Making a vehicle travel as quickly as possible from one point to another is the basic principle of drag racing, and that is putting it in the most simple of terms. Racing on pavement, no matter how much prep has been laid down with a high-horsepower vehicle, is a challenge. But imagine trying to do it on dirt.
Shane Ohrogge lives in the world of dirt drag racing and while the basic fundamentals might be the same as racing on pavement, the actual execution is entirely different.
Ohrogge has been covered in dirt and race gas his entire life. His father, Scott, started the family business Racinginthedirt.com, a company that makes custom parts for dirt and mud racers. After racing ATVs, Ohrogge jumped behind the wheel of the family’s Super Stock dirt truck and eventually stepped up to making passes on the dirt in a nitrous-huffing front-engine dragster. The Deranged dragster is the latest ride for Ohrogge, and it incorporates everything the family has learned in dirt drag racing.
Drag racing on dirt is a much shorter and violent affair than pavement racing with tracks only covering 150- to 200-feet. In that short span, racers have to put down the most power as possible on a surface that changes more than any drag strip.
“Dirt and mud drag racing is very different in its nature to conventional pavement racing as we are always adapting to track and weather changes. The track material varies from tight wet clay tracks, all the way to loose, dry sand. Chassis setup and the tune-up you put in the engine plays a huge role into putting the power down on a surface that can be different every few feet,” Ohrogge explains.
Ohrogge runs at the national level with the Mud Racers Association at different tracks across the country. Racers in the Pro Mod class will cover 150-feet in just 1.9-seconds and will trip the beams at the 200-foot mark in under 2.3-seconds at 80-120 mph. The Open Class blown alcohol record was set in 2018 with a 1.951-second run at GALOT Motorsports Park. Let that sink in for a second: covering 200 feet, on dirt, in less than two seconds … that is absolutely flying anyway you look at it.
Getting a vehicle to move that quick on a dirt surface just doesn’t happen, you really have to put the time in to understand how to set it up. Ohrogge explains what all goes into getting the chassis set up to go fast on dirt.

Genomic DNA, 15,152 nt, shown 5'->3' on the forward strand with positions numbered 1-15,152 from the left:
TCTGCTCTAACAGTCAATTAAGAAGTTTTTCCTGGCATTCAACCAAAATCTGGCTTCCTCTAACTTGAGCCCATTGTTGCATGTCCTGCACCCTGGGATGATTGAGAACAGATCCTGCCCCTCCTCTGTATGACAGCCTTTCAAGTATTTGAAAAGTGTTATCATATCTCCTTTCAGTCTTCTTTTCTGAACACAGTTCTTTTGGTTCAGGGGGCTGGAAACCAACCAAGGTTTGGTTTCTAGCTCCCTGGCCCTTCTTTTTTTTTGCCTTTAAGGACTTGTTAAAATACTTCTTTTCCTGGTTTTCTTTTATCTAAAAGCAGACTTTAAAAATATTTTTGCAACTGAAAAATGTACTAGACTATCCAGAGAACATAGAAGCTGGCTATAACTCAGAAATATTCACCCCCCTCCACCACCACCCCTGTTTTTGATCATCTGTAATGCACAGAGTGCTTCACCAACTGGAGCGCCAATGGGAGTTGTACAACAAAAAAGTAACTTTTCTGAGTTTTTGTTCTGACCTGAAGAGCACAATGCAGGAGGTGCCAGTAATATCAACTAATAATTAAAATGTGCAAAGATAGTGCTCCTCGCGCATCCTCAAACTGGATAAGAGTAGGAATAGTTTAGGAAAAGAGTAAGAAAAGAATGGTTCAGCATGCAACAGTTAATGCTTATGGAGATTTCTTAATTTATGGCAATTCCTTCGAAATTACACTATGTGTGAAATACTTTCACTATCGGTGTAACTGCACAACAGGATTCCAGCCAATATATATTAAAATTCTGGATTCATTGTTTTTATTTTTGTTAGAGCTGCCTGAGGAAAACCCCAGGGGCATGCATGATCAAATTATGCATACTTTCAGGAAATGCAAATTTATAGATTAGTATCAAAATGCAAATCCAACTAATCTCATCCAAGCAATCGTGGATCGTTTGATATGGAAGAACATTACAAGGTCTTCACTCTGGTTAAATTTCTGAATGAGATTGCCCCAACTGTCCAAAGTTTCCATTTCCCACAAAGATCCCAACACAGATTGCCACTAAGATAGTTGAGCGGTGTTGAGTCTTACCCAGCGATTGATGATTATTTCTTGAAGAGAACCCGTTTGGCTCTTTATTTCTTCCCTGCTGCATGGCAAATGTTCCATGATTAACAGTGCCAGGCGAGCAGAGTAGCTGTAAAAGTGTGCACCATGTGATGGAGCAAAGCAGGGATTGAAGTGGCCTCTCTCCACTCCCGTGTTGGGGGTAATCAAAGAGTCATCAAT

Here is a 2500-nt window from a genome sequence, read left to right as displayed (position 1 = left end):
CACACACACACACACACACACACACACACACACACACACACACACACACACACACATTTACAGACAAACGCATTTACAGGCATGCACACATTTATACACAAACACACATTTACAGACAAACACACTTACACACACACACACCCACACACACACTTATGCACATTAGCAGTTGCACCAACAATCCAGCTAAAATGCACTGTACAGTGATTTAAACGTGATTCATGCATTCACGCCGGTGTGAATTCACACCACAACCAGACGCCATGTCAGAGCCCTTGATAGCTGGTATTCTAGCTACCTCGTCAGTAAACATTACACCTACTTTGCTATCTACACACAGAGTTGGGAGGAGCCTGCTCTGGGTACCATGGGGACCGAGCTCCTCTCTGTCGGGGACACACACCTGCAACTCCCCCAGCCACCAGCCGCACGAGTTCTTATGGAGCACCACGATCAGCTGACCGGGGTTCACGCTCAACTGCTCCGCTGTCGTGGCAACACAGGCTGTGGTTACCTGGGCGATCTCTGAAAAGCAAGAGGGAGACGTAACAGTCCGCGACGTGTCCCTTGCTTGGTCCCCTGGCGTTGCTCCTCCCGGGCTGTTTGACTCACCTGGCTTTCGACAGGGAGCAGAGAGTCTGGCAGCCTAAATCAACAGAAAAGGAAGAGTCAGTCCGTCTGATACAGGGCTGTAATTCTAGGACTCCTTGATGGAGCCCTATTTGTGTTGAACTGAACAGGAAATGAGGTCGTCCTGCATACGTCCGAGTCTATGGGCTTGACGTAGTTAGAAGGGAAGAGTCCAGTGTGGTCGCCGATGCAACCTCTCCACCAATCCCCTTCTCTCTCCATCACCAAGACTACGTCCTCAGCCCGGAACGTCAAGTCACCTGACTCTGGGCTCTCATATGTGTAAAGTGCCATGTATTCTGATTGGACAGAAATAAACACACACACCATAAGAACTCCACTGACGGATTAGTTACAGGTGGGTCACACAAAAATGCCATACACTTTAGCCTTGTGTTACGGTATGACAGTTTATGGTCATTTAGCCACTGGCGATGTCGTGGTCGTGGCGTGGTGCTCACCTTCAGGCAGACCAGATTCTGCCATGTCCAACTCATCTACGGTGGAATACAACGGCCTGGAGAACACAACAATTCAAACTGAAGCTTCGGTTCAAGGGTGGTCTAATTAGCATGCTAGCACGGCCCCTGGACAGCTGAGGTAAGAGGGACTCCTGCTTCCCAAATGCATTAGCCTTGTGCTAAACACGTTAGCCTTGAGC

“Car setup has countless hours of time spent in documenting the four-link, scaling the car, weight placement, shock settings, clutch or converter changes, and power management adjustments. It’s no different than any other form of drag racing — the wins are won in the shop before ever starting the engine. At the track, it’s a matter of putting it all down on the track and knowing what you’re doing when you get there. With the nature of dirt drag racing the average racer does not have a lot of chances to have a test session. Most of the work and data we gain is on raceday at local or national events.”
At PRI, Ohrogge showed off the Deranged dragster in the SCS Gearbox booth. The dragster is four-wheel drive and has 760 cubic-inches of Goodwin Competition power in the rear. Induction Solutions provides four stages of nitrous and the engine is capable of making close to 3,000 horsepower. A Molinari clutch with a SCS gearbox and mini transmission are mated to a racinginthedirt.com belt drive to help put the power down. The rearend is a Moser Engineering full floater unit with a Carmack Engineering billet aluminum third member and RITD hubs. Up front is an RITD fabricated Dana 30 with a billet aluminum third member that work together to harness all the horsepower.
Dirt drag racing is just as complex as its pavement racing cousin in how you prepare a car and how you get down the track. Shane Ohrogge’s Deranged dragster is just another way for a racer to go as fast as they can from point A to point B, but on a different kind of surface than most are used to.